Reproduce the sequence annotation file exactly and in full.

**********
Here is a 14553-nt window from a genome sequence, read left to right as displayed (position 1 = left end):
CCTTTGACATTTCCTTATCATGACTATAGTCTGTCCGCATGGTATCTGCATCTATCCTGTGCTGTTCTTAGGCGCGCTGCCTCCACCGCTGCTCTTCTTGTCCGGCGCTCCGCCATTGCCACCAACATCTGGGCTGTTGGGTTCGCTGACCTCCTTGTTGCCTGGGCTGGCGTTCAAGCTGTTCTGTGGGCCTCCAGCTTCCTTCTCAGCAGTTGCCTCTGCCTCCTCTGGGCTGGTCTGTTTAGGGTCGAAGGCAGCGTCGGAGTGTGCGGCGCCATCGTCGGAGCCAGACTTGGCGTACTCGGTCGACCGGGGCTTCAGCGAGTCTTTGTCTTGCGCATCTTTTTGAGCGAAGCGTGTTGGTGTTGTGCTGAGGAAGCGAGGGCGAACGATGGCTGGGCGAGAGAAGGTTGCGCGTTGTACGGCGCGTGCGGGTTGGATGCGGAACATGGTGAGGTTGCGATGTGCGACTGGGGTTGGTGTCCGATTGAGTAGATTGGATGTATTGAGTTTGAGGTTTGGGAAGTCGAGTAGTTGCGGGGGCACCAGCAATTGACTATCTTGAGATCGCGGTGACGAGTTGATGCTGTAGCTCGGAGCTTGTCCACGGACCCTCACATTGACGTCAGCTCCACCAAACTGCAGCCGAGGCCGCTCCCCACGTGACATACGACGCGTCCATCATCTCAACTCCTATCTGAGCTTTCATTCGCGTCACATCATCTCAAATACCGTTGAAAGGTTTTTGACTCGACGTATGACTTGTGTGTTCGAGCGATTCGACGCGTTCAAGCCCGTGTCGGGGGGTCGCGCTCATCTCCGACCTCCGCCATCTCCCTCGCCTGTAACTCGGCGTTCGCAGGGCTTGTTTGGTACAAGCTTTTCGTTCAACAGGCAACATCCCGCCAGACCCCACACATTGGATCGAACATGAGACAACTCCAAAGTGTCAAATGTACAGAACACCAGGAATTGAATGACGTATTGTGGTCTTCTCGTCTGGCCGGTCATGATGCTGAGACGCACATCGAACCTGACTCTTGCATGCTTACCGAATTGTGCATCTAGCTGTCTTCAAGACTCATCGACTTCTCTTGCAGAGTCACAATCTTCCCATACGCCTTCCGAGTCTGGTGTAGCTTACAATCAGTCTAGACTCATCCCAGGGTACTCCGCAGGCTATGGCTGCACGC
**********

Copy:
Here is a 14553-nt window from a genome sequence, read left to right as displayed (position 1 = left end):
CCTTTGACATTTCCTTATCATGACTATAGTCTGTCCGCATGGTATCTGCATCTATCCTGTGCTGTTCTTAGGCGCGCTGCCTCCACCGCTGCTCTTCTTGTCCGGCGCTCCGCCATTGCCACCAACATCTGGGCTGTTGGGTTCGCTGACCTCCTTGTTGCCTGGGCTGGCGTTCAAGCTGTTCTGTGGGCCTCCAGCTTCCTTCTCAGCAGTTGCCTCTGCCTCCTCTGGGCTGGTCTGTTTAGGGTCGAAGGCAGCGTCGGAGTGTGCGGCGCCATCGTCGGAGCCAGACTTGGCGTACTCGGTCGACCGGGGCTTCAGCGAGTCTTTGTCTTGCGCATCTTTTTGAGCGAAGCGTGTTGGTGTTGTGCTGAGGAAGCGAGGGCGAACGATGGCTGGGCGAGAGAAGGTTGCGCGTTGTACGGCGCGTGCGGGTTGGATGCGGAACATGGTGAGGTTGCGATGTGCGACTGGGGTTGGTGTCCGATTGAGTAGATTGGATGTATTGAGTTTGAGGTTTGGGAAGTCGAGTAGTTGCGGGGGCACCAGCAATTGACTATCTTGAGATCGCGGTGACGAGTTGATGCTGTAGCTCGGAGCTTGTCCACGGACCCTCACATTGACGTCAGCTCCACCAAACTGCAGCCGAGGCCGCTCCCCACGTGACATACGACGCGTCCATCATCTCAACTCCTATCTGAGCTTTCATTCGCGTCACATCATCTCAAATACCGTTGAAAGGTTTTTGACTCGACGTATGACTTGTGTGTTCGAGCGATTCGACGCGTTCAAGCCCGTGTCGGGGGGTCGCGCTCATCTCCGACCTCCGCCATCTCCCTCGCCTGTAACTCGGCGTTCGCAGGGCTTGTTTGGTACAAGCTTTTCGTTCAACAGGCAACATCCCGCCAGACCCCACACATTGGATCGAACATGAGACAACTCCAAAGTGTCAAATGTACAGAACACCAGGAATTGAATGACGTATTGTGGTCTTCTCGTCTGGCCGGTCATGATGCTGAGACGCACATCGAACCTGACTCTTGCATGCTTACCGAATTGTGCATCTAGCTGTCTTCAAGACTCATCGACTTCTCTTGCAGAGTCACAATCTTCCCATACGCCTTCCGAGTCTGGTGTAGCTTACAATCAGTCTAGACTCATCCCAGGGTACTCCGCAGGCTATGGCTGCACGC